NJIT's Student Newspaper

The Vector

NJIT's Student Newspaper

The Vector

NJIT's Student Newspaper

The Vector

Anti-Vaxxers Bring Back Measles


For the first time in five years, a preventable disease thought to have been eradicated reemerged in Costa Rica, inadvertently imported into the country by a 5-year-old French boy on vacation with his family.

This incident reintroduced measles to a developing region recently plagued by Dengue and Zika. The family was quarantined in the Puntarenas Hospital for the remainder of their vacation and a health campaign was launched by the Costa Rican Health Ministry (Caja Costarricense de Seguro Social) to prevent a contagion.

Authorities are continuing to search for anyone that could have been in contact with the family throughout tourists’ hotspots in San Jose, Santa Teresa, and passengers on their Air France flight.

The measles virus is a highly contagious disease could prove deadly for children and those with a weakened or compromised immune system who are not inoculated. Although the disease is preventable, in recent years the crusade behind the antivaccination movement has resulted in a resurgence and drastic spike of preventable diseases reappearing in developed countries.

Currently, the viral effects of the antivaccination movement has families around the world convinced of the pseudo-dangers associated with vaccines, often choosing to forego inoculating their children. The “antivaxxer” community often rallies behind faux studies that link vaccines to autism and other developmental conditions and have used social media to spread this information.

A New York Times article detailing a study of the correlation between vaccines and autism conducted with Danish children over a ten-year period has refuted the argument these communities frequently rally behind.

The UK Telegraph quoted the World Health Organization (WHO) as stating “that ‘vaccine hesitancy’ was among the 10 most serious threats to human health.” The WHO compiled a report linking measles and other preventable diseases as the cause of 6% worldwide childhood deaths.

Many social media sites, such as Facebook, Pinterest, and Google have been requested to take steps to control the misinformation on their platforms in an attempt to curb the spread of pseudoscience and conspiracy theories.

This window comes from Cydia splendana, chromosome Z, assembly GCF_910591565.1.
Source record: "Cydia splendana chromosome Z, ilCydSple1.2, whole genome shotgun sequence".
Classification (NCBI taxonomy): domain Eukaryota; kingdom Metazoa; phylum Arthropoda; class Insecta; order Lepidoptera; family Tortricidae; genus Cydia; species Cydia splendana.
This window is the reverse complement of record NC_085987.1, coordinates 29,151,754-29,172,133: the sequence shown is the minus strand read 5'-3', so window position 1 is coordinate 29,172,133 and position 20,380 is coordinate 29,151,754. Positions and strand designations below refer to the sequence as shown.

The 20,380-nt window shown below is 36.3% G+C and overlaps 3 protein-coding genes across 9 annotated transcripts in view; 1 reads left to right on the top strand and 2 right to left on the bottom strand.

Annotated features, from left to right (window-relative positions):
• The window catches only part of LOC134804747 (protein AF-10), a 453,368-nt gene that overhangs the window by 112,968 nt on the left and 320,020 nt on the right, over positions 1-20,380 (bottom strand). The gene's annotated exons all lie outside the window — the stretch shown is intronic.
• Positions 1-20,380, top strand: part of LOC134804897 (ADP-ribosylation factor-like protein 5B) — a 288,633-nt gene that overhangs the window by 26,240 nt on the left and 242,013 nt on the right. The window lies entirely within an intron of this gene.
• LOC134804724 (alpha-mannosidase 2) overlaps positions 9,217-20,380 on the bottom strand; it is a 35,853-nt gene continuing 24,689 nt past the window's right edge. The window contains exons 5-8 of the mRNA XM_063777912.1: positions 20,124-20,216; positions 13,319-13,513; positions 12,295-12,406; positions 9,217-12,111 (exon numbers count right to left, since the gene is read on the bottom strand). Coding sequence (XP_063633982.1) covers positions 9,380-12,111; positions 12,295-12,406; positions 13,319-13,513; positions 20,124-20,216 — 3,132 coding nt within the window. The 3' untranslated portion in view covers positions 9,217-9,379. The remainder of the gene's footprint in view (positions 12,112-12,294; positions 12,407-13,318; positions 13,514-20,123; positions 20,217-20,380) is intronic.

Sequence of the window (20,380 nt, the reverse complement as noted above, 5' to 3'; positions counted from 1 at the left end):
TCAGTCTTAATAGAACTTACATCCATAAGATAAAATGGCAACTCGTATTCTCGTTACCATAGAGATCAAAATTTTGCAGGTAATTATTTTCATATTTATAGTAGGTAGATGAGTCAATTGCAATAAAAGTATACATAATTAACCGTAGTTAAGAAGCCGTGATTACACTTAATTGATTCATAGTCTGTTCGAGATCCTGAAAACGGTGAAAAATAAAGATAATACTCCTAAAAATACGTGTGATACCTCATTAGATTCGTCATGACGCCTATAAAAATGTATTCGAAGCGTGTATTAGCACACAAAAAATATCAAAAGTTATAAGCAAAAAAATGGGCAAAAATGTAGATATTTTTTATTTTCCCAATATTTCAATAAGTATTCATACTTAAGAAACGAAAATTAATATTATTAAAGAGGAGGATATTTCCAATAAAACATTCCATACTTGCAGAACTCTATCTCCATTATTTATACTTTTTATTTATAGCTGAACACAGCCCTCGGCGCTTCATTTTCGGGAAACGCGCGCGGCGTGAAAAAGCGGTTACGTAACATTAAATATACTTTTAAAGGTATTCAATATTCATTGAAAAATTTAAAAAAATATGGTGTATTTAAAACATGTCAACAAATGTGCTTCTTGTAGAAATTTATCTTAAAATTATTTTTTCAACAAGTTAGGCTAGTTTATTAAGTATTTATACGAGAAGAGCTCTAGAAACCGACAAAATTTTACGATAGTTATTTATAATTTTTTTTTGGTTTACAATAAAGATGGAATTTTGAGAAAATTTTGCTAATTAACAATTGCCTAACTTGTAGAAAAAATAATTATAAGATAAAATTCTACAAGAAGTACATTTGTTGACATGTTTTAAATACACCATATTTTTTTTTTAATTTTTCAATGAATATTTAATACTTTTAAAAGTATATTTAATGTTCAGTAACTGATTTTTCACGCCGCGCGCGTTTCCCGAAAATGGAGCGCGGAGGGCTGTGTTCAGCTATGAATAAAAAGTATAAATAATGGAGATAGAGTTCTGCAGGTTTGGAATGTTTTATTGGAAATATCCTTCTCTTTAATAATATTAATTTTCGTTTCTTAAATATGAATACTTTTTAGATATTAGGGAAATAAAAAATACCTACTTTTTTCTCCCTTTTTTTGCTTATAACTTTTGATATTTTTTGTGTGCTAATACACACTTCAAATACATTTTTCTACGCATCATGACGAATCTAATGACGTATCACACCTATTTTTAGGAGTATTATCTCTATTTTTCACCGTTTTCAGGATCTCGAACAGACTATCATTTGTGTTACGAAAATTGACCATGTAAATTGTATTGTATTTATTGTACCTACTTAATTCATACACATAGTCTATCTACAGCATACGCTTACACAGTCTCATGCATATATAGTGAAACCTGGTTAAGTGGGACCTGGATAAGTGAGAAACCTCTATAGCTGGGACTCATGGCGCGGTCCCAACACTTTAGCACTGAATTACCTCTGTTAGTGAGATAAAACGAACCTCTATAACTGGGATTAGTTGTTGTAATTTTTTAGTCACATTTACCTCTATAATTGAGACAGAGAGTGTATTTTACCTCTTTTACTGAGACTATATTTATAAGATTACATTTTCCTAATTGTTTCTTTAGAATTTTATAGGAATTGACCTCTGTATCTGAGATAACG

I interviewed Costa Rican citizens Jason Blanco and Jessica Garita to get a better idea of the situation on the ground. The two currently reside in the province of Guanacaste and expressed concern over the susceptibility of the country in the event of an outbreak. Blanco stated that he “was a bit worried (about the outbreak) because the healthcare in Costa Rica isn’t as advanced as the United States” and would therefore “be more difficult to contain”. He discussed recent situations with outbreaks of Dengue and Zika, where the country “outsourced the help.”

Blanco and Garita expressed their experiences with vaccinations for travel requirements established by the government. Last year, Costa Rica received an influx of Guatemalan, Nicaraguan and Venezuelan refugees and implemented policies that required vaccinations for citizens and residents. As part of the program, the government launched a health campaign establishing clinics in every province, door-to-door services and offering vaccines for free in an effort to lessen the chance of an outbreak.

Garita mentioned that during the most recent health services campaign (Dec. 12 – Feb. 8), the goal was to vaccinate 770,000 children between the ages of 15 months and 9 years old. Blanco and Garita both noted the Costa Rican government has strict guidelines concerning vaccinations for children. Fines and sanctions are imposed on parents and schools frequently deny the students entry if their inoculation record is not up to date.

Regarding travel guidelines, Garita mentioned that during her time as a travel guide, South American tourists “needed an ID validating their shots before they could travel” and feels that “unvaccinated travelers pose a great risk to other travelers”.

Both Blanco and Garita discussed at length the services offered by the Costa Rican government and are grateful for the administration’s participation in their wellbeing. They stated that they feel that government intervention in health services is “justified because vaccination isn’t just helping the country, its helping everybody else”.

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